Here are 6 famous actors from Argentina were born in 1959:
Juan José Campanella (July 19, 1959 Buenos Aires-) also known as Juan José Campanella, Juan Jose Campanella, Juan Campanella or Juan J. Campanella is an Argentine film director, television director, actor, film producer, film editor, screenwriter and television producer.
Campanella was born in Buenos Aires, Argentina and began his career in the entertainment industry as a child actor. He later transitioned to directing, helming several successful television shows in Argentina before turning his focus to feature films.
Campanella's films have been critically acclaimed and have received numerous accolades, including an Academy Award for Best Foreign Language Film for his 2009 movie "The Secret in Their Eyes." He is known for his ability to blend genres and create films that are both entertaining and thought-provoking.
In addition to his work in film and television, Campanella has also directed commercials and music videos. He has been honored with several awards throughout his career, including multiple Martín Fierro awards, the highest honor in Argentine television.
Campanella continues to be a prominent figure in the Argentine entertainment industry and has also worked on projects in the United States, including directing episodes of popular television shows like "House" and "30 Rock."
Some of Campanella's other notable films include "Son of the Bride," which was nominated for an Academy Award for Best Foreign Language Film in 2002, and "The Clan," which won the Silver Lion award for Best Director at the 2015 Venice Film Festival. Campanella is also known for his work in animation, having directed the animated films "Underdogs" and "Foosball." In addition to his successful career in entertainment, Campanella is also known for his activism and advocacy work, particularly in support of education and public broadcasting in Argentina. He has been recognized for his philanthropic efforts and was awarded the Konex Award for Cultural and Community Merit in 2017. Despite his success on the international stage, Campanella remains a proud Argentine and is dedicated to promoting and supporting the country's film industry.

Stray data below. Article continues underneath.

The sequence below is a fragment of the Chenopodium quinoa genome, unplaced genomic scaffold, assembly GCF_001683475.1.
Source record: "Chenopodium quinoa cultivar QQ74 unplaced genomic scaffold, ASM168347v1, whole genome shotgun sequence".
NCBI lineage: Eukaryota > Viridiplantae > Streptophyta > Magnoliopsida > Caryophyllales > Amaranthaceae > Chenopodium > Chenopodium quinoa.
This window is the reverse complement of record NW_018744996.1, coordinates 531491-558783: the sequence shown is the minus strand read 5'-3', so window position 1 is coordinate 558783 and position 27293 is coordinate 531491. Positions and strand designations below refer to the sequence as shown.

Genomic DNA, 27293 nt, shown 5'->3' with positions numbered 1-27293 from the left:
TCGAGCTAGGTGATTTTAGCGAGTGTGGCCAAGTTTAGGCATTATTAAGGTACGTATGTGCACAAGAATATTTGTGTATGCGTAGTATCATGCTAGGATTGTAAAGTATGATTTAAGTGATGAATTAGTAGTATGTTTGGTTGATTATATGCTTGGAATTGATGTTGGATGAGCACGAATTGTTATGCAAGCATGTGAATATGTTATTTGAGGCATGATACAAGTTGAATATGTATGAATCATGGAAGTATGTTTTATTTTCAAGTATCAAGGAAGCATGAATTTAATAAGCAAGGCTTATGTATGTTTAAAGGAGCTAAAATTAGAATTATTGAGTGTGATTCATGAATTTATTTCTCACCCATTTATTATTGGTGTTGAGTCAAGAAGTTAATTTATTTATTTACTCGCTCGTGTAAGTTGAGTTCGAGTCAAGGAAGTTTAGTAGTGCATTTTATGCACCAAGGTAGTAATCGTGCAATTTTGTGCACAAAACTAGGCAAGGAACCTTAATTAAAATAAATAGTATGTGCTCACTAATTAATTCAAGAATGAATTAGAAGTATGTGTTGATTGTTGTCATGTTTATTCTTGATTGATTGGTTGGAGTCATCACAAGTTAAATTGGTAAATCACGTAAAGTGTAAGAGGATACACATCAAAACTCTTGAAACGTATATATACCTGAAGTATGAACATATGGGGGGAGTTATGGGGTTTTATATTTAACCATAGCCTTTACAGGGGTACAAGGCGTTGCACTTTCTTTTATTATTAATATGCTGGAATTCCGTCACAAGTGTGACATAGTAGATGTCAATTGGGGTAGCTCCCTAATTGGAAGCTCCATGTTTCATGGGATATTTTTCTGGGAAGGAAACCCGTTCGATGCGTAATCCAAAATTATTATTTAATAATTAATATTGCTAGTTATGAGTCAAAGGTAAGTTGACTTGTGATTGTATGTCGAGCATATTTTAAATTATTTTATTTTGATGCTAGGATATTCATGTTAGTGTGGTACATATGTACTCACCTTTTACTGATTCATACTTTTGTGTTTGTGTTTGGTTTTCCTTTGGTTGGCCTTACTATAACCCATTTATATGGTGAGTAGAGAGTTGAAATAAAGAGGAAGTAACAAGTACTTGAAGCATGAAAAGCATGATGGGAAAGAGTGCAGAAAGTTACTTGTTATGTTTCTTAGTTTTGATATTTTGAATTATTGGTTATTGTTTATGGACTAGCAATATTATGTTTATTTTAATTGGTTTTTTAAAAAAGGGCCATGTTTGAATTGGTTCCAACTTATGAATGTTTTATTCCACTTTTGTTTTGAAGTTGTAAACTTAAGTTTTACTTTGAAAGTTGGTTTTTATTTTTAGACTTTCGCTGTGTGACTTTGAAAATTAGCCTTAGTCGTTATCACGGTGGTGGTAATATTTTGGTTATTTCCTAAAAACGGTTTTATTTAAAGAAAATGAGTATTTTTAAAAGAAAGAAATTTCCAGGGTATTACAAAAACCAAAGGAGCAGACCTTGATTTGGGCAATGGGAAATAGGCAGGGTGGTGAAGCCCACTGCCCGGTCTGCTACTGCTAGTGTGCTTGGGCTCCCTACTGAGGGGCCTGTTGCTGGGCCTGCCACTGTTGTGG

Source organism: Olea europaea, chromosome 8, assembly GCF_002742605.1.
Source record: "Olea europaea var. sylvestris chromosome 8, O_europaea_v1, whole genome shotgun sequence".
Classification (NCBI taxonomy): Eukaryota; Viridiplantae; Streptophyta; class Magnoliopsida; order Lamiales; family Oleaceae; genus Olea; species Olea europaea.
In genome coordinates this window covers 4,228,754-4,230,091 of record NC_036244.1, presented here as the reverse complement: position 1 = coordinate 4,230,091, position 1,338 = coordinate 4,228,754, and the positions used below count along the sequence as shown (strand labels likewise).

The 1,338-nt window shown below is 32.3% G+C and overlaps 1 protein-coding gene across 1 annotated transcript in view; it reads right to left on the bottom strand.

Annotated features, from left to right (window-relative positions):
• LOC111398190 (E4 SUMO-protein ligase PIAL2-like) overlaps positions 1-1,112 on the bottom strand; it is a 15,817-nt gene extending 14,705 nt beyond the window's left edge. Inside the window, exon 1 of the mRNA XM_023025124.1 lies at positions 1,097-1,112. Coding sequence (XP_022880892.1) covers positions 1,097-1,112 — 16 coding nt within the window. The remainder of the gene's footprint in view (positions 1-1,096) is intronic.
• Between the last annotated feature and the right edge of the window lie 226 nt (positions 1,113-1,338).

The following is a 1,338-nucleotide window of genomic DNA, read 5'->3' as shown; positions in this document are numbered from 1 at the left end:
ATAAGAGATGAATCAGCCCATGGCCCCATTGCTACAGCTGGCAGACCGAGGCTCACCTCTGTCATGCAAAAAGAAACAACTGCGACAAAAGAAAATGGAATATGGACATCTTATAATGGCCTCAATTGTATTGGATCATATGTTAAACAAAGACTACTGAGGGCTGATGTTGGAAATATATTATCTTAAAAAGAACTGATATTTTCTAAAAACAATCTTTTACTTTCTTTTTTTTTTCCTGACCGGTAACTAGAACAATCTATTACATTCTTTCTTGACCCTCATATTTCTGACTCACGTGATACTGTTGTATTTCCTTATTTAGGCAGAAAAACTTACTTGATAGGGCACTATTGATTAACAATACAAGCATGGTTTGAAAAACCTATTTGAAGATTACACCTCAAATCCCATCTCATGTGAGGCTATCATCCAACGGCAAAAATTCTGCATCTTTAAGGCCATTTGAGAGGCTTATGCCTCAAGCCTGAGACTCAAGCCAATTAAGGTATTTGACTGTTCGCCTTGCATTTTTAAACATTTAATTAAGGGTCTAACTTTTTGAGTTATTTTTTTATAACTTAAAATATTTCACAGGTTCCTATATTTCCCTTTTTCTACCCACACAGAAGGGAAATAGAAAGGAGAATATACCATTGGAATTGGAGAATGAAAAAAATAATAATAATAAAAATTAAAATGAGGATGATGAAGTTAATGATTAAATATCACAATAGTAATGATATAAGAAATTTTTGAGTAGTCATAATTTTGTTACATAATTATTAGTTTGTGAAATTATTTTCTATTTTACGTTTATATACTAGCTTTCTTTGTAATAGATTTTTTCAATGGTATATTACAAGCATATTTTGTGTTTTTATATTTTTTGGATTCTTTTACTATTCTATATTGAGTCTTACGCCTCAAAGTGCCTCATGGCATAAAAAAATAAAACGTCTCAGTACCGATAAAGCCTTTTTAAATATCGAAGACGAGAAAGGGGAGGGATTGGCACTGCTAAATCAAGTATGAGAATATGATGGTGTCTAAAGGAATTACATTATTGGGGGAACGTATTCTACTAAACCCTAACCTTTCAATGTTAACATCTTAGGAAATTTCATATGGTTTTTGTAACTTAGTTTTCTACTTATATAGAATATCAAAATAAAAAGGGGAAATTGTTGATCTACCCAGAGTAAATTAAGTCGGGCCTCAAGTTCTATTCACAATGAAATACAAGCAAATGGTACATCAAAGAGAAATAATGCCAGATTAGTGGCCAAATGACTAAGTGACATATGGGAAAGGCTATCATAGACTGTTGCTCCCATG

Campanella's interest in film began at a young age, and he attended film school at the Universidad del Cine in Buenos Aires. He made his feature film debut in 1985 with "The Boy Who Cried Bitch," and went on to direct several more films throughout the 80s and 90s before gaining widespread recognition with "Son of the Bride" in 2001. In addition to his directing work, Campanella is also an accomplished writer, having written screenplays for many of his films as well as for other directors. He has also published several books, including a memoir about his experiences in the entertainment industry.
In recent years, Campanella has become increasingly involved in television production, both in Argentina and the United States. He served as an executive producer on the popular Argentine series "Vientos de agua" and has directed episodes of American shows like "Halt and Catch Fire" and "Colony." Despite his success in Hollywood, Campanella remains committed to the Argentine film industry and has advocated for increased government support for local filmmakers.
Outside of his work in entertainment, Campanella is an avid soccer fan and has even directed a documentary about former Argentine soccer player Juan Roman Riquelme. He is also involved in several charitable organizations, including UNICEF and the Red Cross. Campanella currently resides in Buenos Aires with his wife and children.